Frank E. Smith. I happened to plug in Teachers for East Africa into my browser - and came up with TEAA.... After I left Maseno, I did an Msc at McGill then a Phd at UNSW in Sydney - then taught at Universiti Sains Malaysia for 6 years, followed by 4 years at Kenyatta Univ College - then 20 years in northern Ontario - in Sudbury at Laurentian University. I have taken early retirement and now work for Cornell at their new medical college in Qatar - I would be most interested in joining your association - as I still retain great interest in eAfrica.
Bernard Sauers. One thing I might share with others interested in East Africa, is Childreach. Those who saw the movie About Schmidt (Any relation Ed?) will be familiar with Childreach. What we have done is not adopt a child , but a community development project. They have projects throughout East Africa. We have helped with a project in Mwanza, and are taking on a project in Morogorro. Each person who is interested could select a project in the community they have served, and keep the legacy alive. If interested, the contact information is: Childreach, 155 Plan Way, Warwick, R I 02886, 1-800-556-7918, .

Contents       Top

The Search
A surprisingly large number of TEAers have been contacted for the first time during the past 6 months. With the possibility of an 05 reunion that includes meeting in the UK, I have focused my attention on UK TEAers. Most of those in the list below are UK TEAers who have been found by distributing lists from waves 1 through 4 and through searching for those with uncommon names on google.com. Google searches and personal contacts are the only way to search at this time. We do not have the lists of colleges and universities attended like the lists that TC Columbia published for US TEA and TEEA. Also, TEA UK went on until 1969, the last year of TEEA, and we do not even have names from 1964 onward. The google searches are very much a hit-or-miss undertaking. My search for Ian Denman is a case in point. Several "hits" with his name also mentioned a horse named Rafiki -- I must be on the trail of the correct Ian Denman! My email to the only available email address got the following response:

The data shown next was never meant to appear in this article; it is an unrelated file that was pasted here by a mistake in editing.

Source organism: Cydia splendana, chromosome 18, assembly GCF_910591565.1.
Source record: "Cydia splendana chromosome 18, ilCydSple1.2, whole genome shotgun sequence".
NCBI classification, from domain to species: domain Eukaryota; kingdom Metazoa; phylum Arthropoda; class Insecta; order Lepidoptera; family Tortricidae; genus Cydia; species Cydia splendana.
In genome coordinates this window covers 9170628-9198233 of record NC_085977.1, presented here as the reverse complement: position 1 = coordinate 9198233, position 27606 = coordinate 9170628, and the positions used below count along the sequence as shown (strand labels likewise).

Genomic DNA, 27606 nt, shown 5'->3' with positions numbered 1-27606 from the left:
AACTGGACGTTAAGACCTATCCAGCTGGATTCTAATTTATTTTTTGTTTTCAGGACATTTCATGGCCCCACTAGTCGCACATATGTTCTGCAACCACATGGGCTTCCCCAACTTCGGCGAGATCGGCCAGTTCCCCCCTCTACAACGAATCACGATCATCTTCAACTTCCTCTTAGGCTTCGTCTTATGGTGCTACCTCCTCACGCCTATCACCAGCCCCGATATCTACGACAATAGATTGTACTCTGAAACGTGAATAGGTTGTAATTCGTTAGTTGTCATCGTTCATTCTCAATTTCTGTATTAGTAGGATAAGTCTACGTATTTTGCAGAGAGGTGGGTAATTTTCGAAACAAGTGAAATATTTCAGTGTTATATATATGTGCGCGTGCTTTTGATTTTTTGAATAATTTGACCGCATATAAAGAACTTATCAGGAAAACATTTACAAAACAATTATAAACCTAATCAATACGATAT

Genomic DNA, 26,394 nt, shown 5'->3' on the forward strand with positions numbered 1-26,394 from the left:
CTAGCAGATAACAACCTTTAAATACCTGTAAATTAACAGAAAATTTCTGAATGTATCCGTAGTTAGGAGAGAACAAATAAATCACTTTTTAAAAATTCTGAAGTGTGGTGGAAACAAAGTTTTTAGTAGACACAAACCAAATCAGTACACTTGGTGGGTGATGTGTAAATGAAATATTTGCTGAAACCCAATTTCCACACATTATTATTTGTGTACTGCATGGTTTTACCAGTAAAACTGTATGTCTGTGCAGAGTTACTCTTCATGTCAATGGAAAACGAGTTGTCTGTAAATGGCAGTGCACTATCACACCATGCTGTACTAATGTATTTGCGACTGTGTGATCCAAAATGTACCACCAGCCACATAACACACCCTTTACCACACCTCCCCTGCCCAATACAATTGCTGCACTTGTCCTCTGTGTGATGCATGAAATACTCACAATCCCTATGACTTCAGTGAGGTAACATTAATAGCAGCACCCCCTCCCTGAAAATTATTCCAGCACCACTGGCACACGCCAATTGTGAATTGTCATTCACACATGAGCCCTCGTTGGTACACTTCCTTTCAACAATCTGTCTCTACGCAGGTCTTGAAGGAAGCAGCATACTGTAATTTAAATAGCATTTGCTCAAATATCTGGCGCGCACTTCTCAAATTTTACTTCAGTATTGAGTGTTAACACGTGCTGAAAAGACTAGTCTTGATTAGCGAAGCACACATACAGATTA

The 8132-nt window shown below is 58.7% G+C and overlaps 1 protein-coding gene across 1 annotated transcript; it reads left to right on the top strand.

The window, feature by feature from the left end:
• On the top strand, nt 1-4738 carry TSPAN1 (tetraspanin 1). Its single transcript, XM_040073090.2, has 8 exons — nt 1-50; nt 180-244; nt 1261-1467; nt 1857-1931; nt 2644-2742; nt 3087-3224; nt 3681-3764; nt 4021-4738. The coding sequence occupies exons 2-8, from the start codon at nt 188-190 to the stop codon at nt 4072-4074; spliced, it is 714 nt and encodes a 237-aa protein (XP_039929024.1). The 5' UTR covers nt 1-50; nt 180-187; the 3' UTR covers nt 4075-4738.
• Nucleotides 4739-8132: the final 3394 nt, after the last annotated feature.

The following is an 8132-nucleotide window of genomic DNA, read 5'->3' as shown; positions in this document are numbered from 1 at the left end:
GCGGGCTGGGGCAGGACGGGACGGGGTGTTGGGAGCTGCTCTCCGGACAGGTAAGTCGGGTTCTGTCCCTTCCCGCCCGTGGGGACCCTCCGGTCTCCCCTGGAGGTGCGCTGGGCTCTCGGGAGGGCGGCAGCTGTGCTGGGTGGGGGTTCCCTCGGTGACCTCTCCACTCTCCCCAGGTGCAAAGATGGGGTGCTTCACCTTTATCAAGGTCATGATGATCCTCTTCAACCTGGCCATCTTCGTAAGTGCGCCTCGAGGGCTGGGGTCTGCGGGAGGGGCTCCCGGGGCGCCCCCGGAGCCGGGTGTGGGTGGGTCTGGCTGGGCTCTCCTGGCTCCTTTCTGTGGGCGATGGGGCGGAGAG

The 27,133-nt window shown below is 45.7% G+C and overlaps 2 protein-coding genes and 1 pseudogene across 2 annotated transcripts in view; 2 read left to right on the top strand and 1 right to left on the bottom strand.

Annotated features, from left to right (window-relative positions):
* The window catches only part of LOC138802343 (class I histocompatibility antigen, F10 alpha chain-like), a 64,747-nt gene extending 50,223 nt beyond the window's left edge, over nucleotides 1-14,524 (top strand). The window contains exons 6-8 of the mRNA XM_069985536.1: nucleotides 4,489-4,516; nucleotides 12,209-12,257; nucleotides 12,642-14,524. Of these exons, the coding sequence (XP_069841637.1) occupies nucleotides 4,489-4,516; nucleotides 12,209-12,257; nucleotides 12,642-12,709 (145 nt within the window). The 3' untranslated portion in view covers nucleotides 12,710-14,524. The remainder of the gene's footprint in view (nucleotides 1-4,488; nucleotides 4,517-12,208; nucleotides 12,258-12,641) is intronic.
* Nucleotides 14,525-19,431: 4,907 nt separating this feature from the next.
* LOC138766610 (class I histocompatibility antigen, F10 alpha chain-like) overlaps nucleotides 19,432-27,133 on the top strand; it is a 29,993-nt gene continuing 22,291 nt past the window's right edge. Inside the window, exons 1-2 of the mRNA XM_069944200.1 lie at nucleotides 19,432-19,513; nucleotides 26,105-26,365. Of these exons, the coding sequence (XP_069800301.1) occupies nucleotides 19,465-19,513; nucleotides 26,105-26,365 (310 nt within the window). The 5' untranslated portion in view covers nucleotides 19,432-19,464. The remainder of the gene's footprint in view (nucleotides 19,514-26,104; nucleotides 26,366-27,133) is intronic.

Habari Ed! I am President of the Australian Capital Territory Showjumping Club. Ian Denman is a member of the club. His name appears on our website quite frequently because he often places in events on his horse, Rafiki. Ian did indeed teach in Kenya and so is probably the person you wish to contact. His e-mail address is denmen@netspeed.com.au. Coincidentally, I was born at Nakuru and lived in Kenya until December 1962. I went to school at The Nakuru School and then at St Marys School in Nairobi. My parents owned a farm at Mau Narok. I (would like to) draw your attention to this website - http://www.fungasafari.com/ What were you doing in Kenya? Kwa heri, Peter Dingwall [The website is worth a look. -Ed]
We desperately need one or more of you in the UK to carry on the search for the UK TEAers. Let me know if you are interested and/or willing! [To reach Ed, click here: eschmidt1@mindspring.com]
On the US side, two long-sought members have been located. Don Martin phoned from Asheville, North Carolina, to report that he exchanges annual letters with Neil Albright (TEEA2), who lives in Australia. Neil's address is given in the list below. Hal Strom was located at his school in Vladivostok, Russia by a google search. Incidentally, when searching for someone on google, results may vary considerably depending on whether or not you include the middle initial. My advice, try it both ways.